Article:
From R. Feynman's idea at the origin of nanotechnologies “There's plenty of room at the bottom”, emerged a new discipline: “physics of surfaces”. After the emergence of the near-field microscopies, this topic remains alive today with the current developments of new techniques of electronic imagery.
After the installation of its first Low Energy Electron Microscope (LEEM), the SPCSI continues in this direction and take an active part in the Nanocarac platform associating the "Direction de Sciences de la Matière" and the " Direction de la Recherche Technologique (DRT)" within CEA to Minatec, around the synchrotron ESRF of Grenoble. In particular, SPCSI offers the skills of its scientists in photoemission spectroscopy.
In July 2006 a new photoemission microscope NanoESCA (Omicron GMBH) was installed. This instrument is able to work in laboratory conditions (bright UV and optimized Al Kα X-ray sources), as well as with the synchrotron radiation, where it shows all its potentiality. The spatial resolution of the instrument is better than 100 nm with an energy resolution of 100 meV. This microscope thus makes it possible to correlate, with a space resolution lower than one micron, the chemical states, the electronic structure and the electric properties of samples for nanosciences and nanotechnologies.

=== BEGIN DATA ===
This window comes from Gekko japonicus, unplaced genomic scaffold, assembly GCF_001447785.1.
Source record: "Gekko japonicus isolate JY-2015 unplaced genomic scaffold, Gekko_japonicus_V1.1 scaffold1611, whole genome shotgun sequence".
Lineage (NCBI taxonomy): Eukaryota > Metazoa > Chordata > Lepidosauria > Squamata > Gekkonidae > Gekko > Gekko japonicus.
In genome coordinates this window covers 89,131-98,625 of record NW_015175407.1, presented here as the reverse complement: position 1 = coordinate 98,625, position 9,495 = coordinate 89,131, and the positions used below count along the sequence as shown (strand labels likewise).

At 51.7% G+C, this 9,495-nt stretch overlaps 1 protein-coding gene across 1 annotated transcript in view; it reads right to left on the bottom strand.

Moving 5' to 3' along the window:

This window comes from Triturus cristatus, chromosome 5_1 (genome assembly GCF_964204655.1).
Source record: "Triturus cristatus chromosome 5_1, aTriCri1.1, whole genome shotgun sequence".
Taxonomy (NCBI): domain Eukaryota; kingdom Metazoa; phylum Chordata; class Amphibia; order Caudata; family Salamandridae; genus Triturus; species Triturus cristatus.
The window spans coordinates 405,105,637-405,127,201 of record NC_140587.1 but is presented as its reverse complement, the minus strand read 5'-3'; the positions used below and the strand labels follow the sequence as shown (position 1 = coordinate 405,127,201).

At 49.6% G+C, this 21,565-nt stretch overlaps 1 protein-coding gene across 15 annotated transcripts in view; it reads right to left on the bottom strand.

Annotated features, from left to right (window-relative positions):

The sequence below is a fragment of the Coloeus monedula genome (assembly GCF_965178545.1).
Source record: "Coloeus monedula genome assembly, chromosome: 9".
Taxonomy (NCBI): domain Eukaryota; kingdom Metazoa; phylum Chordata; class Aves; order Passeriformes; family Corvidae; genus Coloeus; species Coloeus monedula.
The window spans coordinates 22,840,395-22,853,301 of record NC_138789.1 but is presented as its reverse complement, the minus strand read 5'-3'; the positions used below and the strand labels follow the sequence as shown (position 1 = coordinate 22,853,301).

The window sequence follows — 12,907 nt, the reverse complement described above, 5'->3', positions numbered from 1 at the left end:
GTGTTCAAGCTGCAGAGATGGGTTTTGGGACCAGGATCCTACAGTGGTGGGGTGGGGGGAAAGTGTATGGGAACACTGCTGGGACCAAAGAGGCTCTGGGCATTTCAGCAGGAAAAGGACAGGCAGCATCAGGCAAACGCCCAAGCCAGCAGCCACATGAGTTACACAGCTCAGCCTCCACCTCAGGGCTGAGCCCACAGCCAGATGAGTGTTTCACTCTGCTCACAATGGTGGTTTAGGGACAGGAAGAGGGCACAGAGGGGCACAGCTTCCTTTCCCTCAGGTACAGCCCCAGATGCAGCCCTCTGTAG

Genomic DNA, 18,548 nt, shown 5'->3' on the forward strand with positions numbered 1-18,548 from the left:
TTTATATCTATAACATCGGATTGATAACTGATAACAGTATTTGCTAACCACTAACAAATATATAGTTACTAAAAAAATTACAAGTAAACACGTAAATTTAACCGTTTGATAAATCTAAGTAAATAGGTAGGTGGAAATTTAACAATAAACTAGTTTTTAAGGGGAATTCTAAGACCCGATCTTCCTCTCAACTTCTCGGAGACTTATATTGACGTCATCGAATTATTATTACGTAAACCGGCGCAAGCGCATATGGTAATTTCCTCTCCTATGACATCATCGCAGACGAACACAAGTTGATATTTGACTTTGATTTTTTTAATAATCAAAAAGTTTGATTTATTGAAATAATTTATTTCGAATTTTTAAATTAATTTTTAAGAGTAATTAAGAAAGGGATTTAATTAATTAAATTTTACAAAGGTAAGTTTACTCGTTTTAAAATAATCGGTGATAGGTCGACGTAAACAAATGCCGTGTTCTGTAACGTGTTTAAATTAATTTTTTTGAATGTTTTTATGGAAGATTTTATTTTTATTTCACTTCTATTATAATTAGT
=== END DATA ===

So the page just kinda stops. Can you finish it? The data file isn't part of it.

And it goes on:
To characterize the instrument, energy filtered images of a standard sample certified of multi-layer GaAs/Ga0.3Al0.7As were realized at the Ga 3d core level (see figure). Contrast obtained following the Ga concentration gives a lateral resolution of 80 nm.
The very first experiments with the synchrotron radiation took place in February 2007. Among the studied systems and measurements appear:
• measurement of the chemical composition of the surface of SrTiO3 grains,
• measurement of the work function and surface composition of a Si nanofil capped by a Au-Si catalyst,
• study of the preferential polymer grafting on N-doped micronic zones of a Si substrate,
• study of p-Man electrochemically grafted Au/Tio2/SiO2 samples ,
• in collaboration with the university of Mainz, identification, for the 1st time, of the pre-solar grains within the meteorite of Murchison from the localisation of SiC (Si(2p)) rich areas. NanoESCA seems to be the only instrument able to carry out this non-destructive chemical cartography much demanded by the astrophysicists in order to carry out isotopic ration analysis using nanoSIMS.
A new instrument with great possibilities for the surface physics!